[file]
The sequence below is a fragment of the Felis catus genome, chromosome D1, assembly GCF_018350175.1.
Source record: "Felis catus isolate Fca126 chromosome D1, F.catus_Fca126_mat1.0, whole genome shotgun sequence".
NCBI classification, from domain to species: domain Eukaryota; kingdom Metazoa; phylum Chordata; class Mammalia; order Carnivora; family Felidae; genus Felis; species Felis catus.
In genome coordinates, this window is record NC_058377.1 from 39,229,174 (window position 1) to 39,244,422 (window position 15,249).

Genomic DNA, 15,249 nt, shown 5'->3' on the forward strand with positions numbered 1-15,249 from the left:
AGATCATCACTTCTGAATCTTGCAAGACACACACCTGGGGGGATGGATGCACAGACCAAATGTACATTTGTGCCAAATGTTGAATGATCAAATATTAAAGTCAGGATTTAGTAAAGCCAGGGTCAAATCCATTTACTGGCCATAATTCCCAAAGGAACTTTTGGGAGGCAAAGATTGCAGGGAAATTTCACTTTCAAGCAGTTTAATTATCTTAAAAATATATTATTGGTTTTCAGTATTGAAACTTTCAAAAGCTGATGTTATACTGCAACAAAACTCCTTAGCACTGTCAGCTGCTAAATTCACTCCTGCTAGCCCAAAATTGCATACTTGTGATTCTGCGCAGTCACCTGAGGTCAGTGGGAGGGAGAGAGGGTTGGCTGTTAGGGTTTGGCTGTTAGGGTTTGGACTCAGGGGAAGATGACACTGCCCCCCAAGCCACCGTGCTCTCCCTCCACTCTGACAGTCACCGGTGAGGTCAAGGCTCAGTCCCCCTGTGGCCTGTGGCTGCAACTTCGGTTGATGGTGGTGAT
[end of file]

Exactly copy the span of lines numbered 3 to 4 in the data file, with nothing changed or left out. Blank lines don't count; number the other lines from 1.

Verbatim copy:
NCBI classification, from domain to species: domain Eukaryota; kingdom Metazoa; phylum Chordata; class Mammalia; order Carnivora; family Felidae; genus Felis; species Felis catus.
In genome coordinates, this window is record NC_058377.1 from 39,229,174 (window position 1) to 39,244,422 (window position 15,249).